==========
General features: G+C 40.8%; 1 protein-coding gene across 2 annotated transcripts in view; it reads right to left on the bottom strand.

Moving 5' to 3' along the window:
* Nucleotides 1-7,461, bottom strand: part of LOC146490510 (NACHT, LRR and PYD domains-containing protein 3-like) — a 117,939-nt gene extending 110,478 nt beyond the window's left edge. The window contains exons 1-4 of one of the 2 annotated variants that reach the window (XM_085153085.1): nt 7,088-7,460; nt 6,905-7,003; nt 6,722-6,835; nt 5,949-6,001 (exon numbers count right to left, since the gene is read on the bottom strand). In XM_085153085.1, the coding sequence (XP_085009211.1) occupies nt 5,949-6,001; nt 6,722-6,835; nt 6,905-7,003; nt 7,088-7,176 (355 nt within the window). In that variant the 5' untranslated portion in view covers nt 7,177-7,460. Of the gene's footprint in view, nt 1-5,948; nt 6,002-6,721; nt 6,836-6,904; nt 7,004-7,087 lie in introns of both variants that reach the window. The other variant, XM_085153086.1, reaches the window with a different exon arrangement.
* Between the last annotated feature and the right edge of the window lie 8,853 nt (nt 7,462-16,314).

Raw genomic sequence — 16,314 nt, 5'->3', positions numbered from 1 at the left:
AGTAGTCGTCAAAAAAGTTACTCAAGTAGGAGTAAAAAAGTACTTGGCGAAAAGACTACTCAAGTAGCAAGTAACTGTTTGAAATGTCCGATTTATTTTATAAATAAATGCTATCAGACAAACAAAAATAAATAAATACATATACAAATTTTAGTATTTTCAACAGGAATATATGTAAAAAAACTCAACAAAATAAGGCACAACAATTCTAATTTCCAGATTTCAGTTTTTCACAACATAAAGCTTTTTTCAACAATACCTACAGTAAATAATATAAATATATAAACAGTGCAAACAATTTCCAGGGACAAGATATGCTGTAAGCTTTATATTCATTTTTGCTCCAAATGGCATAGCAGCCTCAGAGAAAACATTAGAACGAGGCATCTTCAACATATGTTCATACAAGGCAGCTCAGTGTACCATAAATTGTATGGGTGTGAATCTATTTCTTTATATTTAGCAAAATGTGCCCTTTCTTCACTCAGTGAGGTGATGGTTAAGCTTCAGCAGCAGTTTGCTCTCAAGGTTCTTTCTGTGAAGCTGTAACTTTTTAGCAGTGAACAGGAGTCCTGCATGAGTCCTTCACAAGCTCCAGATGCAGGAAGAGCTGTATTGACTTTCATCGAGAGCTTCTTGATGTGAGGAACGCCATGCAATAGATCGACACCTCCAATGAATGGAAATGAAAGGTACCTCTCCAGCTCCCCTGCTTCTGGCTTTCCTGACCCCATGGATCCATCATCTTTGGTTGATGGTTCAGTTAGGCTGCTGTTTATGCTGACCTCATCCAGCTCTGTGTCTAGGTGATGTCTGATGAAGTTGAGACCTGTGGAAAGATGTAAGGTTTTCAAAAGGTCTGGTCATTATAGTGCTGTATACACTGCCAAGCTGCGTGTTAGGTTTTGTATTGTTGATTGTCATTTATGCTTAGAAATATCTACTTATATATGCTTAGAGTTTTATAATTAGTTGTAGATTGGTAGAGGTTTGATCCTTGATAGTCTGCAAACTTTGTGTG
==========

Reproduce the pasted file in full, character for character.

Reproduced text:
General features: G+C 40.8%; 1 protein-coding gene across 2 annotated transcripts in view; it reads right to left on the bottom strand.

Moving 5' to 3' along the window:
* Nucleotides 1-7,461, bottom strand: part of LOC146490510 (NACHT, LRR and PYD domains-containing protein 3-like) — a 117,939-nt gene extending 110,478 nt beyond the window's left edge. The window contains exons 1-4 of one of the 2 annotated variants that reach the window (XM_085153085.1): nt 7,088-7,460; nt 6,905-7,003; nt 6,722-6,835; nt 5,949-6,001 (exon numbers count right to left, since the gene is read on the bottom strand). In XM_085153085.1, the coding sequence (XP_085009211.1) occupies nt 5,949-6,001; nt 6,722-6,835; nt 6,905-7,003; nt 7,088-7,176 (355 nt within the window). In that variant the 5' untranslated portion in view covers nt 7,177-7,460. Of the gene's footprint in view, nt 1-5,948; nt 6,002-6,721; nt 6,836-6,904; nt 7,004-7,087 lie in introns of both variants that reach the window. The other variant, XM_085153086.1, reaches the window with a different exon arrangement.
* Between the last annotated feature and the right edge of the window lie 8,853 nt (nt 7,462-16,314).

Raw genomic sequence — 16,314 nt, 5'->3', positions numbered from 1 at the left:
AGTAGTCGTCAAAAAAGTTACTCAAGTAGGAGTAAAAAAGTACTTGGCGAAAAGACTACTCAAGTAGCAAGTAACTGTTTGAAATGTCCGATTTATTTTATAAATAAATGCTATCAGACAAACAAAAATAAATAAATACATATACAAATTTTAGTATTTTCAACAGGAATATATGTAAAAAAACTCAACAAAATAAGGCACAACAATTCTAATTTCCAGATTTCAGTTTTTCACAACATAAAGCTTTTTTCAACAATACCTACAGTAAATAATATAAATATATAAACAGTGCAAACAATTTCCAGGGACAAGATATGCTGTAAGCTTTATATTCATTTTTGCTCCAAATGGCATAGCAGCCTCAGAGAAAACATTAGAACGAGGCATCTTCAACATATGTTCATACAAGGCAGCTCAGTGTACCATAAATTGTATGGGTGTGAATCTATTTCTTTATATTTAGCAAAATGTGCCCTTTCTTCACTCAGTGAGGTGATGGTTAAGCTTCAGCAGCAGTTTGCTCTCAAGGTTCTTTCTGTGAAGCTGTAACTTTTTAGCAGTGAACAGGAGTCCTGCATGAGTCCTTCACAAGCTCCAGATGCAGGAAGAGCTGTATTGACTTTCATCGAGAGCTTCTTGATGTGAGGAACGCCATGCAATAGATCGACACCTCCAATGAATGGAAATGAAAGGTACCTCTCCAGCTCCCCTGCTTCTGGCTTTCCTGACCCCATGGATCCATCATCTTTGGTTGATGGTTCAGTTAGGCTGCTGTTTATGCTGACCTCATCCAGCTCTGTGTCTAGGTGATGTCTGATGAAGTTGAGACCTGTGGAAAGATGTAAGGTTTTCAAAAGGTCTGGTCATTATAGTGCTGTATACACTGCCAAGCTGCGTGTTAGGTTTTGTATTGTTGATTGTCATTTATGCTTAGAAATATCTACTTATATATGCTTAGAGTTTTATAATTAGTTGTAGATTGGTAGAGGTTTGATCCTTGATAGTCTGCAAACTTTGTGTG